Meet: The Real Maria MillerBy Iona Goulder
In this exclusive interview, About Time put their questions to Maria Miller MP, the Secretary of State for Culture, Media and Sport and Minister for Women and Equalities. One of the few women in top posts in this Government, we found out what female empowerment today really means:
You’re the 17th most powerful woman in the UK – what changes would you like to see for women in the UK in the next 10 years?
I would like to see more prominent female role models across all sectors of society. Too often women are overlooked, there are many women in the UK today who have all achieved incredible things and are at the top of their game, but yet people struggle to name them easily. This is partially because we live in a world that was designed by men for men and we often automatically associate men with power and influence. Times are changing but still not enough is done to highlight the huge contribution women make across all areas of life.
We need to help fill young girls and women with the confidence that matches their potential, and that will come from seeing women that they can look up to, women that have broken down barriers. We are talking about a cultural shift and that is not an easy thing to achieve but we must make sure it happens.
About Time was started by a young female entrepreneur & you’ve been very involved in promoting women in business. What do you think is stopping more women starting their own ventures and how can we change this?
I think it comes down to confidence, that’s why role models are so important in inspiring and encouraging women to take that first step in turning their business dreams into reality. Running your own business can be hugely rewarding, offering greater flexibility and financial independence. Those women who have set up their own business are not only establishing a culture of female leadership, but are contributing significantly to the UK economy.
The BBC has recently pledged to ban all male panel shows, do you think this is the right approach? If so, do you also support all female shortlists for choosing Constituency Candidates?
The last thing we want is for women to feel they’re the ‘token woman’ and I’m aware the BBC is looking into this matter.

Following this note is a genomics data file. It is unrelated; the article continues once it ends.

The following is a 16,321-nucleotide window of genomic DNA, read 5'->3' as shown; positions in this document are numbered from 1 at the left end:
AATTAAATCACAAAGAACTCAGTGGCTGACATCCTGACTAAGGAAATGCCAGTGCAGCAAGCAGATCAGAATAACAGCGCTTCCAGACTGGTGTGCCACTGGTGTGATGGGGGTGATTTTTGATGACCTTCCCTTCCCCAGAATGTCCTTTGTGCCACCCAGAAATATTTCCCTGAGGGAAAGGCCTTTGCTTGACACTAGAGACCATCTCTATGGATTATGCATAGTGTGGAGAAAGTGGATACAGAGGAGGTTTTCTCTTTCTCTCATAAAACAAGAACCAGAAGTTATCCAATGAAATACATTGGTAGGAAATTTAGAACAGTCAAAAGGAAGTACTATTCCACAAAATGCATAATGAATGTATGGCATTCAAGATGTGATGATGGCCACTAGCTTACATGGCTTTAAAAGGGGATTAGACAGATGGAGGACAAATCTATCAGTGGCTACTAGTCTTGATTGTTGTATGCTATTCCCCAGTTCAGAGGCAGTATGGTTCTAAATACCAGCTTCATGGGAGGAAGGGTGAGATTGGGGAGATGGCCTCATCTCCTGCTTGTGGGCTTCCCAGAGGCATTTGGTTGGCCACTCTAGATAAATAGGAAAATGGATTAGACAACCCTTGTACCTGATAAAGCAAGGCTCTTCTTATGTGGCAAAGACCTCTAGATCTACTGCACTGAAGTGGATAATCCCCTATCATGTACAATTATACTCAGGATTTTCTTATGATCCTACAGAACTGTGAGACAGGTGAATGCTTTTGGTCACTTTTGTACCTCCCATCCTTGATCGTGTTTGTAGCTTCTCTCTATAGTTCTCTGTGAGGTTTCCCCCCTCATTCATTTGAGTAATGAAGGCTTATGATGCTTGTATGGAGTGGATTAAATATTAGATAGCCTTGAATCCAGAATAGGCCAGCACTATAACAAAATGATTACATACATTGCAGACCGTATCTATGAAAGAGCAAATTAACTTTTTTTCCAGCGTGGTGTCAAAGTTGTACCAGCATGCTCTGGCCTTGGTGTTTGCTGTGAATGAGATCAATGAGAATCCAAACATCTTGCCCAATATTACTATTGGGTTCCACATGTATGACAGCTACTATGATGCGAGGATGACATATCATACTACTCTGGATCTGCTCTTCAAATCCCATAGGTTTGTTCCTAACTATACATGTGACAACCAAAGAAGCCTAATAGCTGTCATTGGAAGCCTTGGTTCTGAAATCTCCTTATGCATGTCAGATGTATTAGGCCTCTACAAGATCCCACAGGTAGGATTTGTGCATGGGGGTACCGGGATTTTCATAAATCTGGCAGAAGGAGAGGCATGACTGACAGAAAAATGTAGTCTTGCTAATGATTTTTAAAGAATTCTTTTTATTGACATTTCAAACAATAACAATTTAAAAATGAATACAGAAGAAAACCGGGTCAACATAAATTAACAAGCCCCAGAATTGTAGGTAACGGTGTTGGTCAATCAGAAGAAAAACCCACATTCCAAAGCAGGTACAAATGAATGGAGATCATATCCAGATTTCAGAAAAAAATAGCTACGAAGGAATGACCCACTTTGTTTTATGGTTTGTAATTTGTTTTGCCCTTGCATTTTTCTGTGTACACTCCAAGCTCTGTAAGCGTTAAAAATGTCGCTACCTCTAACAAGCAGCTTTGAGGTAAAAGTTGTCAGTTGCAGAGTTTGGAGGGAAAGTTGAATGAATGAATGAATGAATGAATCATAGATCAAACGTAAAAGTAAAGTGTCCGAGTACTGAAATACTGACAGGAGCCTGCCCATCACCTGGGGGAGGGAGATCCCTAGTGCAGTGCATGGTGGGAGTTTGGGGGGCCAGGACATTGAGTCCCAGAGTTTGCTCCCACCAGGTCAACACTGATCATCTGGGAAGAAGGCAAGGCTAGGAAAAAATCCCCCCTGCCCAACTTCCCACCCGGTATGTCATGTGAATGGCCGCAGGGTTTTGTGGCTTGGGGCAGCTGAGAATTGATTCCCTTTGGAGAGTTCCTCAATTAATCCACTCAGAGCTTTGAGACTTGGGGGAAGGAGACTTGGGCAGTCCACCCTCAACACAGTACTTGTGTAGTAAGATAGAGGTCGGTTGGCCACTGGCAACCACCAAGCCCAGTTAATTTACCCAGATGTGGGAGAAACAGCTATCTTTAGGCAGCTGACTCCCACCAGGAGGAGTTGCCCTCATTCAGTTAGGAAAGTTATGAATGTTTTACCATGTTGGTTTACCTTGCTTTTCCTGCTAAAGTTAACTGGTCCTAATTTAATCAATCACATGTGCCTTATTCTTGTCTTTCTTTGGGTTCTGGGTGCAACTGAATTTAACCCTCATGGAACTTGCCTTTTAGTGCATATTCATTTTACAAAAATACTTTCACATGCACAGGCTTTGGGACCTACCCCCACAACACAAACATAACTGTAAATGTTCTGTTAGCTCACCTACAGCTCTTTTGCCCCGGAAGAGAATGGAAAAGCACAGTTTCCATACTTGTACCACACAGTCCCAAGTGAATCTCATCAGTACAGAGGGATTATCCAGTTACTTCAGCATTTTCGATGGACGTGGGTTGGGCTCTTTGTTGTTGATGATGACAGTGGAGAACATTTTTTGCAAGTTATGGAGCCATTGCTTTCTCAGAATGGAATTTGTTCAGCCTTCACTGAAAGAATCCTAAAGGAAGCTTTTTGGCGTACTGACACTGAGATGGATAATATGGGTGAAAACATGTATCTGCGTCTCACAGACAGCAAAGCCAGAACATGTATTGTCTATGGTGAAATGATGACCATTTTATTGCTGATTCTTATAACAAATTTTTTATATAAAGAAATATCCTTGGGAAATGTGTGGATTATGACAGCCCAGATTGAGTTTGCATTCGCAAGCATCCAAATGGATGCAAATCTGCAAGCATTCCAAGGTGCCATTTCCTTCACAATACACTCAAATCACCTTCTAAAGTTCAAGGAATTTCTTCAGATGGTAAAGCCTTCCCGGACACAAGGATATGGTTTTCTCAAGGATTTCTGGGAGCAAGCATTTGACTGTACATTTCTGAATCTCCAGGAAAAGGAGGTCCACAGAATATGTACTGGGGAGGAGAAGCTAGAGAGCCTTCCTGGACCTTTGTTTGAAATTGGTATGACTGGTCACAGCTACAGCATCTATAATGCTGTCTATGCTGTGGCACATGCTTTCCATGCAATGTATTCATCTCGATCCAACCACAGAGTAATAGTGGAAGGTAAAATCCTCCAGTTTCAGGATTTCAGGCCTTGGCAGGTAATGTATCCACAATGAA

And the same applies to female shortlists. I don’t think all-women shortlists are the answer. Women want to be judged on their abilities and their achievements, not by their gender. We need to concentrate on drawing on the vast pool of talented women from across all sectors and encouraging them to get involved in politics.
You recently said that “The contribution of women in all walks of life is not always valued or recognised as it should be”, how do you think this manifests itself in the media industry? Can you think of an example?
I think it’s hugely important that we have a range of female role models from all walks of life on our TV screens, in magazines and in the music industry. But I don’t just mean in the public eye. There are many talented women behind the scenes too, heading up our media industries like Barbara Slater, Director, BBC Sport or Nicola Mendelsohn, Facebook’s vice-president for Europe, the Middle East and Africa, who are effecting real change and don’t always get the recognition they deserve.
Where are your favourite places to spend time in London?
London is an incredible city and has so much to offer. As Culture Secretary I am incredibly fortunate and often get to visit our wonderful museums and galleries such as the British Museum and the Tate as well as going to the Theatre on a regular basis whether it’s the National or the Old Vic there are always fantastic things to see.
What do you wish you had more time to spend on?
Being an MP, Cabinet Minister and having a family means that you are always incredibly busy and there is very little time to do anything else – I often wish there were a few more moments in the week where you can just pause and have a cup of tea!